Quick, which two teams have three losing streaks of at least 8 games this season? One is the Milwaukee Bucks, who have been awful from start to finish. The other? It’s not the 76ers, or the Lakers, or the Jazz. It’s the New Orleans Pelicans.
The Pelicans possess the most valuable asset in professional basketball: a cost-controlled young superstar. Anthony Davis is by most measures a top-10, and possibly top-5, player in only his second season. He has exploded after an injury-plagued rookie season, and is one of only five players in the league to average at least 20 points and 10 rebounds per game. His company in the 20-10 club this year are all offensive centerpieces on their teams: Kevin Love, DeMarcus Cousins, Al Jefferson, and LaMarcus Aldridge. None of them comes close to the 2.8 blocks per contest Davis averages, a mark good enough to lead the league.
Unfortunately, team success hasn’t yet followed the individual production. Aside from the three losing streaks (an admittedly cherry-picked stat – Philadelphia lost more games in their one notable losing streak than the Pelicans have in their three), New Orleans has struggled without Davis, going only 3-10 this season when he did not suit up. Injuries have played a big role (although maybe not Davis’ season-ending “back spasms”), but the talent surrounding him is an odd fit even, or maybe especially, when everyone is healthy.
During the last draft, the Pelicans swung a win-now trade, sending the 6th pick, which became Nerlens Noel, and a top 5 protected pick in the upcoming draft to the 76ers for point guard Jrue Holiday. Holiday himself isn’t a bad fit for this team – a strong defensive player and decent 3 point shooter fits well with the concept of giving Davis plenty of space to operate. The rest of the backcourt just doesn’t make a lot of sense together.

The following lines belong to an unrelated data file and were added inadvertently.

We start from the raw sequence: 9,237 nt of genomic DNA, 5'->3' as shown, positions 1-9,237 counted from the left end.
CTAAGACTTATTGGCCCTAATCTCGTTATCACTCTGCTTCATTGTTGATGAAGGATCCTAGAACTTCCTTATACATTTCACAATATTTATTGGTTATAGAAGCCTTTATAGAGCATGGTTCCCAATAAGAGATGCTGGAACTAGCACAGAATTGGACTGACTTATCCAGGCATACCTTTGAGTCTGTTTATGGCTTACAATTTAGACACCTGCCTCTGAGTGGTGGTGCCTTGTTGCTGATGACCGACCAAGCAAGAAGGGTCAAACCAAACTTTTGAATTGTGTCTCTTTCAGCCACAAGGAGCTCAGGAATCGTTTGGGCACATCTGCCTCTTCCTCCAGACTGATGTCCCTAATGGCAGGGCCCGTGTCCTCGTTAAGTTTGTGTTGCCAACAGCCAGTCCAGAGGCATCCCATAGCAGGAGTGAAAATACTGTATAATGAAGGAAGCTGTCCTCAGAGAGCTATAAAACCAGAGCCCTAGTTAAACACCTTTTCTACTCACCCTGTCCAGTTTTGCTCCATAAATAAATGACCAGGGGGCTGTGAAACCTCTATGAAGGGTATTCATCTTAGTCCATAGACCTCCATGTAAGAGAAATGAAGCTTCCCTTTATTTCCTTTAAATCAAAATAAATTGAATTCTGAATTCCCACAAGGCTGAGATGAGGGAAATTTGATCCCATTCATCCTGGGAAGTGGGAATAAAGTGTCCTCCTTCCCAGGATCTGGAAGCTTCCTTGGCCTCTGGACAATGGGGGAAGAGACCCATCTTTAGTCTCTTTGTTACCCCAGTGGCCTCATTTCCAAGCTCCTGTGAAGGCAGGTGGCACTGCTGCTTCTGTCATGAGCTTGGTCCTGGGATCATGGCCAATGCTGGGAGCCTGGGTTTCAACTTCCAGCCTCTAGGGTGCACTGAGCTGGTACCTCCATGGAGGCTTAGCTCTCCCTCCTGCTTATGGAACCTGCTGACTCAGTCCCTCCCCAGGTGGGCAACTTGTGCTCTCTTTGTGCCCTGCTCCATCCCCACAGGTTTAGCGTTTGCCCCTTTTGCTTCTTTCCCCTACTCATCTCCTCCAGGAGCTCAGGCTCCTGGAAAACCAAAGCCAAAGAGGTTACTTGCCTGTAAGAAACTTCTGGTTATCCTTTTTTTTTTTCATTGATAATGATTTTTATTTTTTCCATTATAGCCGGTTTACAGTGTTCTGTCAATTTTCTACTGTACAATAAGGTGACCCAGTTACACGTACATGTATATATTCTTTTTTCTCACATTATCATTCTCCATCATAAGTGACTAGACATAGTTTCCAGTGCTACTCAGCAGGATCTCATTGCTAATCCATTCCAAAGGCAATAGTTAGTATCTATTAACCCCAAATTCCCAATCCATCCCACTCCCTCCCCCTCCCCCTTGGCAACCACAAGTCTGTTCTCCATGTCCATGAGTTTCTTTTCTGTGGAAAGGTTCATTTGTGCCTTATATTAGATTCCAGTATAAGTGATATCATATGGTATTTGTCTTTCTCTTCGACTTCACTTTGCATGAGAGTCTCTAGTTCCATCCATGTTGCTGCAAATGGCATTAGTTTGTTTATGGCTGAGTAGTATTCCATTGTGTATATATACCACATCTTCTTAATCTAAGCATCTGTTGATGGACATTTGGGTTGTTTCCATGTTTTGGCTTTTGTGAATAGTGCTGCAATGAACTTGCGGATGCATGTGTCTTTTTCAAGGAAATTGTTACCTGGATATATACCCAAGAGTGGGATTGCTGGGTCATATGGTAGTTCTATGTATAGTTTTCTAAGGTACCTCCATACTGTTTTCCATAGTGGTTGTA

Eric Gordon has been constantly injured during his time with the team, and he likes to have the ball in his hands when he is on the court. At 6’3” he’s never going to be known for his wing defense, though he does a reasonable job using his strength to keep bigger players from running roughshod on him. He is at least a good shooter, but his durability is stunting his growth as a player. This season’s 64 games played was the 2nd most of his six-year career, and at over $14 million for each of the next three seasons, Gordon’s contract is a major liability.
Tyreke Evans’ addition to the backcourt may have been even more detrimental. He has actually played very well at points this year, posting a 20-5-6 in March, but his addition adds a 3rd major contract to the backcourt, and it’s not clear that any of these guys can play together. Evans’ renaissance came only after the other two guys went down with injuries and he was able to dominate the ball.
At least one of them will need to go, but each has a high-priced, long-term contract attached to them. Naturally, the best fit of the bunch, Holiday, also has the most team-friendly contract.
The backcourt issues are only one of the problems facing the front office. There are major questions about Davis’ long-term position, and the answers to those questions will have a big impact on how the frontcourt is built. Davis played primarily power forward in his rookie season, but has been seeing more time at center this year. The team has durability concerns with making him a full time center, but if he is able to handle the matchups and occasional size disadvantages it will makes things a lot easier on the front office.